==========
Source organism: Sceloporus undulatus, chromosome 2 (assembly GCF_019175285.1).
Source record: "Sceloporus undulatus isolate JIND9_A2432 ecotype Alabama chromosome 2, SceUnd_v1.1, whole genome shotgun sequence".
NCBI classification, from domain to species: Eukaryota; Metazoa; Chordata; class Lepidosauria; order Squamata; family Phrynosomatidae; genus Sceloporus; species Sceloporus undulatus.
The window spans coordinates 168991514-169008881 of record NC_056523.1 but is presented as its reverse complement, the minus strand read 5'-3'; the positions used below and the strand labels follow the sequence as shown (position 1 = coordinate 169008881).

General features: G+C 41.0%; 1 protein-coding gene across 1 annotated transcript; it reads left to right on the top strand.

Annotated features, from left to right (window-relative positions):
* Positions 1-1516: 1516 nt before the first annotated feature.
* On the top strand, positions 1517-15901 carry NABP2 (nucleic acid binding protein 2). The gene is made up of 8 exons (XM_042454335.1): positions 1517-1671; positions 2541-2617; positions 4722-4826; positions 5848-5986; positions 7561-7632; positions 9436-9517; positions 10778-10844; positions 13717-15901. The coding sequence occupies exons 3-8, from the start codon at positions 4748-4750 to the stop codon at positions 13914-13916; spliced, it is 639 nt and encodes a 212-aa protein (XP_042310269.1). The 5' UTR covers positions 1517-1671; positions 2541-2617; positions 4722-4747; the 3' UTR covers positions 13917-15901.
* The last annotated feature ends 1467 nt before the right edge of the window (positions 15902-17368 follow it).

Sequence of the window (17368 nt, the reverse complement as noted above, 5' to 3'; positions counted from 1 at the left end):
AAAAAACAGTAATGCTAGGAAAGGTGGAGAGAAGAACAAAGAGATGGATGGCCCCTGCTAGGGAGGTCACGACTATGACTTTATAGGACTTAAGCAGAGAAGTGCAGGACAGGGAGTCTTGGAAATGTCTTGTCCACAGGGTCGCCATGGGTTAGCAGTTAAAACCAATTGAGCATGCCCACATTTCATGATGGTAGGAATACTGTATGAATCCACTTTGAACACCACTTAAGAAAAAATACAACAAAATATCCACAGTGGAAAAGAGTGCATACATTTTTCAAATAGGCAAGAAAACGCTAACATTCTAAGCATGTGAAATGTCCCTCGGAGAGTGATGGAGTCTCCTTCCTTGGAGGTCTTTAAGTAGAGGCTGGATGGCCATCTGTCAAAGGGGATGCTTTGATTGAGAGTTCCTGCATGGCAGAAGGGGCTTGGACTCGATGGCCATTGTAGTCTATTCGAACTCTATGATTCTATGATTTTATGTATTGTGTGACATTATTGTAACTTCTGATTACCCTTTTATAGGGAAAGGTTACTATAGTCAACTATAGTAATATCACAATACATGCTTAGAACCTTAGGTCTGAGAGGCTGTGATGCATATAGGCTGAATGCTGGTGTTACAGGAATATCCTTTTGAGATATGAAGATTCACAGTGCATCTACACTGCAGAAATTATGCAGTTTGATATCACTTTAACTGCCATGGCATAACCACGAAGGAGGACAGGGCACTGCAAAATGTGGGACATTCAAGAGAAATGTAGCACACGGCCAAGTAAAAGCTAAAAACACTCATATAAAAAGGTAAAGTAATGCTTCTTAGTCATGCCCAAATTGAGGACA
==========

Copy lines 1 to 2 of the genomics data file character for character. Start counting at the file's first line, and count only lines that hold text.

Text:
Source organism: Sceloporus undulatus, chromosome 2 (assembly GCF_019175285.1).
Source record: "Sceloporus undulatus isolate JIND9_A2432 ecotype Alabama chromosome 2, SceUnd_v1.1, whole genome shotgun sequence".